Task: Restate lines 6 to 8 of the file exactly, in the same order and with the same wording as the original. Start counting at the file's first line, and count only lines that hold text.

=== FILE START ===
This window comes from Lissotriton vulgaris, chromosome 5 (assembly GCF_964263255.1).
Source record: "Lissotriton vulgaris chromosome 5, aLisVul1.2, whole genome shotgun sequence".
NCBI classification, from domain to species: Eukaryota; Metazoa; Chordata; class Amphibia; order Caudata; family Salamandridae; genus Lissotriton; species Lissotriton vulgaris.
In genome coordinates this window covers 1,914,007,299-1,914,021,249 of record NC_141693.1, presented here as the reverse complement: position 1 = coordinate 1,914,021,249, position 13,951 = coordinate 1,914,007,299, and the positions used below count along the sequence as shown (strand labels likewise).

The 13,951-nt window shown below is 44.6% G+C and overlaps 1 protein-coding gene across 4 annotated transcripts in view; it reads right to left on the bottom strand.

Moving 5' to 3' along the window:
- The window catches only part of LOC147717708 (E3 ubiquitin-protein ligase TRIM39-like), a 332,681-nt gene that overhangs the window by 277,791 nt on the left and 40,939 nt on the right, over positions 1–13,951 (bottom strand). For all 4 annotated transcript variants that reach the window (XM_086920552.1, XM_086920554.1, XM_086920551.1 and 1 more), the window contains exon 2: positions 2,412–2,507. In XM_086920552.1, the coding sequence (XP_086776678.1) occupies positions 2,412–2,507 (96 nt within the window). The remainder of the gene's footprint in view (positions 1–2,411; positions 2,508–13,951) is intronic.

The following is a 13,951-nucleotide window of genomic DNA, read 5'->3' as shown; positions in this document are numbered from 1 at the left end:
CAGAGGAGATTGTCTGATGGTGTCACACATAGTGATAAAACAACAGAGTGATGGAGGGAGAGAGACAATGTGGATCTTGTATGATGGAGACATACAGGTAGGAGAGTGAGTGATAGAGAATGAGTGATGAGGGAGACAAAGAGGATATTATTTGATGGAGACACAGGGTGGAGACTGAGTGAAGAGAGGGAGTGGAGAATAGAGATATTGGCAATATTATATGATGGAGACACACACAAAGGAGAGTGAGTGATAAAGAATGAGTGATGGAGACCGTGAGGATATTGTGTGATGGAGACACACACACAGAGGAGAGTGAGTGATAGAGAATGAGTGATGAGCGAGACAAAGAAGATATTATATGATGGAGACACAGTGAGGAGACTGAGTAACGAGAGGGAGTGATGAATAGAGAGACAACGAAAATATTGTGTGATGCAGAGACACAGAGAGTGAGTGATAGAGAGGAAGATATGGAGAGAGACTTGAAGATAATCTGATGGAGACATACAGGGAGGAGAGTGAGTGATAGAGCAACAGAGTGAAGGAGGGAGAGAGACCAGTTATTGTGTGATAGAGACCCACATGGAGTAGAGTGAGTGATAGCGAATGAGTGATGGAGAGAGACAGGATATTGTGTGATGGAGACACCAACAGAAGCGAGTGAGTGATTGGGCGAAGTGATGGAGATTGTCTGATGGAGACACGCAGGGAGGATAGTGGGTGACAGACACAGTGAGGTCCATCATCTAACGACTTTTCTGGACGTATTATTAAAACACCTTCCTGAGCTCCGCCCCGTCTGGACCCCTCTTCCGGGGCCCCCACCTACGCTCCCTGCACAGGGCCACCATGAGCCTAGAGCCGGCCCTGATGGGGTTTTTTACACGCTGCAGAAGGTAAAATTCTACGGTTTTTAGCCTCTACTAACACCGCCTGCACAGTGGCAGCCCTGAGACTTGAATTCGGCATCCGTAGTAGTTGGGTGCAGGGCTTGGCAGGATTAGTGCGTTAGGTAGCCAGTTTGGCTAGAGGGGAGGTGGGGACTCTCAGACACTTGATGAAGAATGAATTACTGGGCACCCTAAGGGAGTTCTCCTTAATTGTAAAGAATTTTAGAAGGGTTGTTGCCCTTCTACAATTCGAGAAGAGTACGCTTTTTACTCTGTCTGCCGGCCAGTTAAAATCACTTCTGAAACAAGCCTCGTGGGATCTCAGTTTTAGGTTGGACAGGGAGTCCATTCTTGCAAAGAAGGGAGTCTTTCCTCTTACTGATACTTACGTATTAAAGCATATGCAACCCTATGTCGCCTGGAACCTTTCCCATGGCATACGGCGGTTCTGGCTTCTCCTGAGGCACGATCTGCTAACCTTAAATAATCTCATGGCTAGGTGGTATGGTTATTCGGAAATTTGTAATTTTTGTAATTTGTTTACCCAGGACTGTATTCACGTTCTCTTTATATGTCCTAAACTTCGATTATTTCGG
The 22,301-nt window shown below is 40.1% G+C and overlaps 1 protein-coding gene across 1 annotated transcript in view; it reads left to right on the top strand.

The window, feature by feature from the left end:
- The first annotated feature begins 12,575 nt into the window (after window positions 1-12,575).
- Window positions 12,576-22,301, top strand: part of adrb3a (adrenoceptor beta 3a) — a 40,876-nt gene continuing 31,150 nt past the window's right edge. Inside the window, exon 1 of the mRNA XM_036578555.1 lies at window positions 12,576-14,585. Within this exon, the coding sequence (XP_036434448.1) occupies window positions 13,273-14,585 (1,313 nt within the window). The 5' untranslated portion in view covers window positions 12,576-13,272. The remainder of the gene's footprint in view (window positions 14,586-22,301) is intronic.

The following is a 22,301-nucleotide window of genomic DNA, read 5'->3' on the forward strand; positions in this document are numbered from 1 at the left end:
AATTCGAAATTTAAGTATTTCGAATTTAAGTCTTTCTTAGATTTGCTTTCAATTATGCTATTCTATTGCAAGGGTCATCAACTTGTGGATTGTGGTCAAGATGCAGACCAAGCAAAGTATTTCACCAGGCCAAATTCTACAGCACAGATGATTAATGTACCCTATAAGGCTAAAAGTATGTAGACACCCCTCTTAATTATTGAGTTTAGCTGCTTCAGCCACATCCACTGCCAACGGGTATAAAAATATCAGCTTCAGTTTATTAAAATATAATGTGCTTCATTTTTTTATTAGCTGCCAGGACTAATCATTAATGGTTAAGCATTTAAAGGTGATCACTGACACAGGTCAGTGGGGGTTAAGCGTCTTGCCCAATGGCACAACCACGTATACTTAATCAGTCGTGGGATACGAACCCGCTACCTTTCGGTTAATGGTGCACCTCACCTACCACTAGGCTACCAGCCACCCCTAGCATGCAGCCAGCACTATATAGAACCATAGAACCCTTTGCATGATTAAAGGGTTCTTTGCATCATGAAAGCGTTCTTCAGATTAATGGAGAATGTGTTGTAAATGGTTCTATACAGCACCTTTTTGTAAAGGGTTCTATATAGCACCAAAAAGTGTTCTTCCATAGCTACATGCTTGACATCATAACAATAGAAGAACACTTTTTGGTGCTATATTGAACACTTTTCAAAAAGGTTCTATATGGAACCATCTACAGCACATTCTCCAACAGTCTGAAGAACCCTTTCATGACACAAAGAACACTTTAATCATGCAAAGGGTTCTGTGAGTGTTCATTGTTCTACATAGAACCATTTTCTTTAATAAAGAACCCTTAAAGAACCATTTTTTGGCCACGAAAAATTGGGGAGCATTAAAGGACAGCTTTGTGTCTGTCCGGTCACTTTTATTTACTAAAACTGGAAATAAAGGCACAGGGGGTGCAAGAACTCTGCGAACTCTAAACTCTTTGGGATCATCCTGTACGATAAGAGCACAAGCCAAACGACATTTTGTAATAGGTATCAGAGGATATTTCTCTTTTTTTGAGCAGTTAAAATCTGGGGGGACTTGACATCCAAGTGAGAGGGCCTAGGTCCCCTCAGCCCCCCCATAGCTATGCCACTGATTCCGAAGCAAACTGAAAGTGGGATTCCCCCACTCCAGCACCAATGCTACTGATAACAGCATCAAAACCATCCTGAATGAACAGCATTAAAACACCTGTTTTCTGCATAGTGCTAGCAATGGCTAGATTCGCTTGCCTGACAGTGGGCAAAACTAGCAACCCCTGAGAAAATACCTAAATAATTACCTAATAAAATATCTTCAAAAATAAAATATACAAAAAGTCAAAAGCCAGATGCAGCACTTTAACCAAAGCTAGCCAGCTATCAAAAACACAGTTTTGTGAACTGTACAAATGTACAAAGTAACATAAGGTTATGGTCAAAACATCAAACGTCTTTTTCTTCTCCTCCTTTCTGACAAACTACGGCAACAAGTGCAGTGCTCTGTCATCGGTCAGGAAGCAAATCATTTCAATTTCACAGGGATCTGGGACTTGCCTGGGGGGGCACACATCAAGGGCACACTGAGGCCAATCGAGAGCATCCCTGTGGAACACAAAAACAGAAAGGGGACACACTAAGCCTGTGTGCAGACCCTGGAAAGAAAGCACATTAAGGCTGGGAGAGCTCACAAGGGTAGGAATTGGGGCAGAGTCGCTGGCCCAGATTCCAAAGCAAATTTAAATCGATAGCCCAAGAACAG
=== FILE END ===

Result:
Moving 5' to 3' along the window:
- The window catches only part of LOC147717708 (E3 ubiquitin-protein ligase TRIM39-like), a 332,681-nt gene that overhangs the window by 277,791 nt on the left and 40,939 nt on the right, over positions 1–13,951 (bottom strand). For all 4 annotated transcript variants that reach the window (XM_086920552.1, XM_086920554.1, XM_086920551.1 and 1 more), the window contains exon 2: positions 2,412–2,507. In XM_086920552.1, the coding sequence (XP_086776678.1) occupies positions 2,412–2,507 (96 nt within the window). The remainder of the gene's footprint in view (positions 1–2,411; positions 2,508–13,951) is intronic.

The following is a 13,951-nucleotide window of genomic DNA, read 5'->3' as shown; positions in this document are numbered from 1 at the left end: